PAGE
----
Representing Information

We'll start with some general number system theory to put things in context. Otherwise, using common computer number systems tends to become a mechanical process that students don't really understand. A little depth of understanding will make you better at your job and prevent costly problems down the road.

Any information can be represented using patterns of two or more symbols. The English alphabet uses 26. Our number system uses 10, the digits 0 through 9, because most of us have 10 fingers. True story: My former barber is an exception with 9, because he was a bit clumsy with sharp instruments. Our 10-digit number system is called decimal, and our 26-letter alphabet would be a hexavigesimal information system, which has nothing to do with witchcraft. A system with 8 symbols is called octal, and one with 16 is called hexadecimal.

Computers use just two symbols, each represented by a different voltage, because it is easier to design circuits with just two states. Any information system using only two symbols is called binary. In modern integrated circuits, these states are commonly 0 volts and 3.3 volts. On paper, we represent these as 0 and 1, because sometimes the patterns represent numbers. 0V can represent 0 while 3.3V represents 1 (positive logic) or the other way around (negative logic). It makes no difference to functionality, though it could affect power consumption if there tend to be more 0s or more 1s in the device.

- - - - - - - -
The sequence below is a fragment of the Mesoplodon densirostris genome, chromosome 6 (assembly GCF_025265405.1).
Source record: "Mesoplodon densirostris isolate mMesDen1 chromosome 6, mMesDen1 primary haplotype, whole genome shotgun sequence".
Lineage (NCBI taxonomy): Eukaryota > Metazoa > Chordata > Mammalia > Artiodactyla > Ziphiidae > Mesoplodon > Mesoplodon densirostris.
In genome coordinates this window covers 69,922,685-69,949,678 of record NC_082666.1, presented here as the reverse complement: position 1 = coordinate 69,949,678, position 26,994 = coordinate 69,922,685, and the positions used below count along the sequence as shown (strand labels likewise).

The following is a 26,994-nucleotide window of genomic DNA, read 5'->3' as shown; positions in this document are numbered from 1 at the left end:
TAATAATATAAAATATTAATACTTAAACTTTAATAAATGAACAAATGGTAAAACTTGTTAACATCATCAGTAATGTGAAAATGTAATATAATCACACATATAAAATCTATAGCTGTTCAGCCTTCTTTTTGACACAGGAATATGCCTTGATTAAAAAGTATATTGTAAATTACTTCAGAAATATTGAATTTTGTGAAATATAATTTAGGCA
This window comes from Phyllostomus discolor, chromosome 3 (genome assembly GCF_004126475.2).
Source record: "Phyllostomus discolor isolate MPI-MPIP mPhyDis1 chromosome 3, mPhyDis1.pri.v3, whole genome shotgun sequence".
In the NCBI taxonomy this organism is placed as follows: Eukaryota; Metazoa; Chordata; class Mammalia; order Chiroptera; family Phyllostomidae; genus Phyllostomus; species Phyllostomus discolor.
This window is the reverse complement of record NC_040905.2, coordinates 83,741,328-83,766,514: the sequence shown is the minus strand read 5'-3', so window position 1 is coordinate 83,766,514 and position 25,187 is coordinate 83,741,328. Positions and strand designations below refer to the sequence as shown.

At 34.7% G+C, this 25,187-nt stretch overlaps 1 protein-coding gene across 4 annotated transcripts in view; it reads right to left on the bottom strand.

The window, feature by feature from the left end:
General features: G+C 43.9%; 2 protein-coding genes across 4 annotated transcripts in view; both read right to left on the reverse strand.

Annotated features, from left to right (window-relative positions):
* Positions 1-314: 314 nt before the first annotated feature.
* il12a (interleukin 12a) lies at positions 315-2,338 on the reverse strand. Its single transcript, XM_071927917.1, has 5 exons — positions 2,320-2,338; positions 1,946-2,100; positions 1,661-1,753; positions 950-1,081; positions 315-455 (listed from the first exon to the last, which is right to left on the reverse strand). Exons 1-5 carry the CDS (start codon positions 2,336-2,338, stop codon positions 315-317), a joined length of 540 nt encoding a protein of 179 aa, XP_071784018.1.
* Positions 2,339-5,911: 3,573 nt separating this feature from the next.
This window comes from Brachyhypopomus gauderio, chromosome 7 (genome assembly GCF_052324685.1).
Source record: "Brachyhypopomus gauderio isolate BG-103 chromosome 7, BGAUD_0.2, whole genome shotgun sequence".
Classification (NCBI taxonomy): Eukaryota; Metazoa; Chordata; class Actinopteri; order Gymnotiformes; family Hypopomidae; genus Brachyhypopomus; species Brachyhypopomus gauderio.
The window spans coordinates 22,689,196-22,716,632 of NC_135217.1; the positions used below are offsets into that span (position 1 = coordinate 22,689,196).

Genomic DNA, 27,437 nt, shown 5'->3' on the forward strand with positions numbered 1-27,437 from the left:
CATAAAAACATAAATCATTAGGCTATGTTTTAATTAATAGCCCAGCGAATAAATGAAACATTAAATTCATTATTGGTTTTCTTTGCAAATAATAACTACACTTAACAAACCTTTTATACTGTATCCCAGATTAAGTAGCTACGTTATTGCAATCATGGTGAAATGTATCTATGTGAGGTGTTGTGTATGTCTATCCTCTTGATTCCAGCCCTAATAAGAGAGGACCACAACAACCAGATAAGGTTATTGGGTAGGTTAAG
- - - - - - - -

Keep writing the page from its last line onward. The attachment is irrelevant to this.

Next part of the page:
In ASCII (American Standard Code for Information Interchange, pronounced "askee") and the ISO (International Standards Organization) extensions of ASCII, the letter 'A' is represented as 01000001. THIS IS NOT A NUMBER. However, we can treat it like a binary number and convert it to decimal 65 for convenience. Conversions like this one are introduced in the section called “Binary Fixed Point”.

Whether or not the 0s and 1s in a pattern represent a number, we often refer to them as binary digits, or bits for short.



Be sure to thoroughly review the instructions in Section 2, “Practice Problem Instructions” before doing the practice problems below.
  1. What is the minimum number of symbols needed to represent information?

  2. Why does computer hardware use binary rather than decimal?

  3. How are 0s and 1s of binary represented in digital circuits?

  4. Do all values in a computer represent numbers? If not, what is an example of non-numeric data?